Shareholders' fury at Irish Press as de Valera refuses to back down
Irish Press boss Eamon de Valera refused to step down or wind up the company as he came under fire from angry shareholders.
The businessman was accused of breaking company law, and of being "pig-headed", evasive and ignoring concerns or suggestions as he presented accounts that were more than a year out of date.
The company made an operating loss of €1.25m for the two years up to December 31 2012, when it had €2m of outstanding loans and €316,000 cash in the bank.
However auditors issued a disclaimer at an annual general meeting in Dublin as they could not confirm the firm had enough cash reserves to continue as a going concern, and they had concerns over the valuation of its head office on Clanwilliam Terrace in Dublin.
"The audit evidence available to us was limited because we were unable to obtain sufficient appropriate audit evidence to support the assumptions made by the directors," Kevin Sheehan, of Deloitte, said.
Less than 10 shareholders - including two proxy voters - attended the heated AGM and EGM in a Dublin hotel.
While Mr de Valera admitted the 2011 and 2012 accounts were delayed, and 2013 one not ready, he maintained operating losses have since reduced.
Documents showed Irish Press plc was still involved with 12 firms, some dormant, and had sold its stake in Tipp FM for €600,000 last year. Investments were also made in its medical marketing firm, M+C, which Mr de Valera claimed was the core business and would be turning a profit by next year.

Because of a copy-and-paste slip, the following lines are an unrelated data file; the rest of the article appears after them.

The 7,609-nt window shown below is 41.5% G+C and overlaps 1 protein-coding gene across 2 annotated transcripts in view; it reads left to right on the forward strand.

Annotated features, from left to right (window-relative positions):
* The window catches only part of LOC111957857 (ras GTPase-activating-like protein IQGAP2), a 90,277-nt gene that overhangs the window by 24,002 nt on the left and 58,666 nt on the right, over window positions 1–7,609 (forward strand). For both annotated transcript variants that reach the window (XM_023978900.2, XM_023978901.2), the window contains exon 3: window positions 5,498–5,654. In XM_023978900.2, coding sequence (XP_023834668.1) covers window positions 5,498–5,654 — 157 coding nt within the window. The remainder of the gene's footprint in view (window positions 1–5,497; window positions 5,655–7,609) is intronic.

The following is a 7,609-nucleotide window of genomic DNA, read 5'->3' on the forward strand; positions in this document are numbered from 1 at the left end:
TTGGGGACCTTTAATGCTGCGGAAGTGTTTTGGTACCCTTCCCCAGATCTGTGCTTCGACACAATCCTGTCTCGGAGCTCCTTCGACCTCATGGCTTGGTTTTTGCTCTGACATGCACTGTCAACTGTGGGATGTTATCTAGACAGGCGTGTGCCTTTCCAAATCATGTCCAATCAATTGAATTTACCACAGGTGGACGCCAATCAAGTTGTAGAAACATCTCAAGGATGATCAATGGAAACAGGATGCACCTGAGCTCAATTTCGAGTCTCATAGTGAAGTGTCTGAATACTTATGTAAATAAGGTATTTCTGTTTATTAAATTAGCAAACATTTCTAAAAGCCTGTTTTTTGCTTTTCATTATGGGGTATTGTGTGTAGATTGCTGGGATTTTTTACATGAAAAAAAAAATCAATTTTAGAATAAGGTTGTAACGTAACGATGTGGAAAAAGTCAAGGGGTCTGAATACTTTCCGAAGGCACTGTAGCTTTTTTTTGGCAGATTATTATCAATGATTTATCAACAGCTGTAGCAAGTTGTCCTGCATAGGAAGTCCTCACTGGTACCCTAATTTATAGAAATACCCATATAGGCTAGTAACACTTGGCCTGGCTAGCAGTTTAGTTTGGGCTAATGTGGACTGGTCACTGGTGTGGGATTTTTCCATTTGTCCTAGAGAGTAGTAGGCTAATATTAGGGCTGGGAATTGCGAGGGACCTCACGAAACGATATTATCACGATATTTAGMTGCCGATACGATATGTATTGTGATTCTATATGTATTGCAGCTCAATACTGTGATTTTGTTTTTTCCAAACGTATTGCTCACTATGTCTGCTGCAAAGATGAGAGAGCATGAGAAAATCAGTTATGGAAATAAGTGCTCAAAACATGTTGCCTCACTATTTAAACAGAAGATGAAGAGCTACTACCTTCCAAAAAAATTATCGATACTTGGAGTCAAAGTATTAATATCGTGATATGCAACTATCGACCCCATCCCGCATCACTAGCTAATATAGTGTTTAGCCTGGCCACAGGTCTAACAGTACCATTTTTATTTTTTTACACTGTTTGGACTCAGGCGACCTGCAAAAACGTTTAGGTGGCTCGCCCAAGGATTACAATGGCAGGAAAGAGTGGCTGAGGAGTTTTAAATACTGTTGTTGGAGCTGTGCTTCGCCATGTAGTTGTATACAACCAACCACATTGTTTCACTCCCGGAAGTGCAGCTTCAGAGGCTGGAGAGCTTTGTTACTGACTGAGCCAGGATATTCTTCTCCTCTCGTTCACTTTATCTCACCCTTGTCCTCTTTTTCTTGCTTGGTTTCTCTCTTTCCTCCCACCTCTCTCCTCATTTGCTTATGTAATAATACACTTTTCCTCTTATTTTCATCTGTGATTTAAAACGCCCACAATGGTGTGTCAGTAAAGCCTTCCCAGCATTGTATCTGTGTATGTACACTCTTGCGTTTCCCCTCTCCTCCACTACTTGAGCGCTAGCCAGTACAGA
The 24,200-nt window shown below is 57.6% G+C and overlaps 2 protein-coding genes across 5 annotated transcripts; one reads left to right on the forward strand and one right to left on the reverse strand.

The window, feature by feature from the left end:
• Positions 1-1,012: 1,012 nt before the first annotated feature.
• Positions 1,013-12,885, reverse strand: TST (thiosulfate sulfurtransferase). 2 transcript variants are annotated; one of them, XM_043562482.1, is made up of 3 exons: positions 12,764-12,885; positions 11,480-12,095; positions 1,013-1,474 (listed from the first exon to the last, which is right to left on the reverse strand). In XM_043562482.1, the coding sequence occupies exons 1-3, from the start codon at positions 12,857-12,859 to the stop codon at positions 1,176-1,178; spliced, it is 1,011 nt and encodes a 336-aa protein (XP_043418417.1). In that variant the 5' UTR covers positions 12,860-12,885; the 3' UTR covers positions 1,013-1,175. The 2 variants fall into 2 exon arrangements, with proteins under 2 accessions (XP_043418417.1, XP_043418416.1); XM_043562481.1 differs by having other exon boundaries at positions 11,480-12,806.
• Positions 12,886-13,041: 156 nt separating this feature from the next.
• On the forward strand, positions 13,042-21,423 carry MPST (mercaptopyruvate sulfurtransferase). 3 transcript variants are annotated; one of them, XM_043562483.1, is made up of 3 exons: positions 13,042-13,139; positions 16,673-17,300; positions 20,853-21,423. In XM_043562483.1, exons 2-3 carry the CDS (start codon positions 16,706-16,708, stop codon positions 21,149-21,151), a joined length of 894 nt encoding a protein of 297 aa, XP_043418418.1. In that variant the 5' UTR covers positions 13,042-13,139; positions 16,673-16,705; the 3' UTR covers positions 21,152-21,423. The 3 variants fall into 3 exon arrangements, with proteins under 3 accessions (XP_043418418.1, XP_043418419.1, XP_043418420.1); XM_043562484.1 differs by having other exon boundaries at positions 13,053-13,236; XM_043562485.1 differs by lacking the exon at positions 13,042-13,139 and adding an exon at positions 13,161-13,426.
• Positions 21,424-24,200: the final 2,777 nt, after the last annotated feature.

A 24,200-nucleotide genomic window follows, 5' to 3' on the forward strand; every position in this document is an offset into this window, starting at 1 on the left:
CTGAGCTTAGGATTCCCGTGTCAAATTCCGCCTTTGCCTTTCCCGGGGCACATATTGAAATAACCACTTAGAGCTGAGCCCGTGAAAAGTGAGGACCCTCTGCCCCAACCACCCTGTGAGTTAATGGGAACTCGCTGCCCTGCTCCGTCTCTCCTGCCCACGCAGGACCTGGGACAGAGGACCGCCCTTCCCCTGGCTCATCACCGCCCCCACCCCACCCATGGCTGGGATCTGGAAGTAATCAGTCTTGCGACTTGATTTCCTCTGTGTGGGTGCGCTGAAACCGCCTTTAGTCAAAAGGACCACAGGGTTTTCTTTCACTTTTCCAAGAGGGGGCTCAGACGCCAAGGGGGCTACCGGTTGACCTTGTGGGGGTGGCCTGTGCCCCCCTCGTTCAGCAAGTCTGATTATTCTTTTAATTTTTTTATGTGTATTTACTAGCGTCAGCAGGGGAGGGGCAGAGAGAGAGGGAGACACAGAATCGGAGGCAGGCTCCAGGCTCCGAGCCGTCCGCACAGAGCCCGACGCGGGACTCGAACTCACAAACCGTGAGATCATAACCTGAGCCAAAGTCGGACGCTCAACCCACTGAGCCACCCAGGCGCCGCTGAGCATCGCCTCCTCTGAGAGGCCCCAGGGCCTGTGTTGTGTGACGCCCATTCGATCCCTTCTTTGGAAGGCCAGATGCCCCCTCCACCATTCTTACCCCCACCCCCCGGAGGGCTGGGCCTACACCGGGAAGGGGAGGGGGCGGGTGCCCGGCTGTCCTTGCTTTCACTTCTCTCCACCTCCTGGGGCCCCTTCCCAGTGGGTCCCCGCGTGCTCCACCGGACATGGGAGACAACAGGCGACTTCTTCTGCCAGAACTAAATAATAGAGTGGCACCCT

"The future of the company depends on us developing and successfully implementing plans for M+C group, because that's our future," he told shareholders when asked if directors had considered a wind-down or a possible return to the markets.
The grandson of the Irish Press founder, former Taoiseach and President Eamon de Valera, said he stopped taking a wage or fee in March 2012 when he started to claim his pension instead. Despite angry calls for him to stand down he plans to remain in his role of acting chief executive and executive chairman.
When shareholders in the room voted against a resolution to adopt the accounts, he used his 465,000 shares, plus proxy votes, to pass it.
But he denied using "incorrect procedure" by soliciting proxy votes from a Bridget de Valera for a woman in the meeting.
"I can not believe what I am hearing all morning," said Ann McAllister, who has a small shareholding left by her grandfather.
"I feel I should have been paid money to attend here. I'm disgusted. Eamon de Valera himself would be so upset if he saw what was going on at the moment," she added, comparing it to a children's fairy tale.